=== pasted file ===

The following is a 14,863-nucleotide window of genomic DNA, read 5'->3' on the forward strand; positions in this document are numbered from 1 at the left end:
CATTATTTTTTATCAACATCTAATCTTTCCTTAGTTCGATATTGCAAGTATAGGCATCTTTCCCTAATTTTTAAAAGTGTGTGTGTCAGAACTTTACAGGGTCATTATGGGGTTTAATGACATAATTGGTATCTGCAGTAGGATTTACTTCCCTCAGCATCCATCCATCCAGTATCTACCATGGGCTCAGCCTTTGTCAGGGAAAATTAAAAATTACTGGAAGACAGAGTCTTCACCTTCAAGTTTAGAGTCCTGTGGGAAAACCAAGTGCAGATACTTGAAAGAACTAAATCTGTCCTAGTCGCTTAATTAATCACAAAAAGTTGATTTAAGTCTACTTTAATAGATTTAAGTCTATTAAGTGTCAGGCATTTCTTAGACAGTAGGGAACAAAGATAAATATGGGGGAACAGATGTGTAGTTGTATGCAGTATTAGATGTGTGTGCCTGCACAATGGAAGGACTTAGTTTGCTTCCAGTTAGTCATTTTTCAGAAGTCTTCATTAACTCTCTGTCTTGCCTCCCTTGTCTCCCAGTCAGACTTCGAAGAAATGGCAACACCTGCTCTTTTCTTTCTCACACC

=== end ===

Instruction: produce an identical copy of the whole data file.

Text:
The following is a 14,863-nucleotide window of genomic DNA, read 5'->3' on the forward strand; positions in this document are numbered from 1 at the left end:
CATTATTTTTTATCAACATCTAATCTTTCCTTAGTTCGATATTGCAAGTATAGGCATCTTTCCCTAATTTTTAAAAGTGTGTGTGTCAGAACTTTACAGGGTCATTATGGGGTTTAATGACATAATTGGTATCTGCAGTAGGATTTACTTCCCTCAGCATCCATCCATCCAGTATCTACCATGGGCTCAGCCTTTGTCAGGGAAAATTAAAAATTACTGGAAGACAGAGTCTTCACCTTCAAGTTTAGAGTCCTGTGGGAAAACCAAGTGCAGATACTTGAAAGAACTAAATCTGTCCTAGTCGCTTAATTAATCACAAAAAGTTGATTTAAGTCTACTTTAATAGATTTAAGTCTATTAAGTGTCAGGCATTTCTTAGACAGTAGGGAACAAAGATAAATATGGGGGAACAGATGTGTAGTTGTATGCAGTATTAGATGTGTGTGCCTGCACAATGGAAGGACTTAGTTTGCTTCCAGTTAGTCATTTTTCAGAAGTCTTCATTAACTCTCTGTCTTGCCTCCCTTGTCTCCCAGTCAGACTTCGAAGAAATGGCAACACCTGCTCTTTTCTTTCTCACACC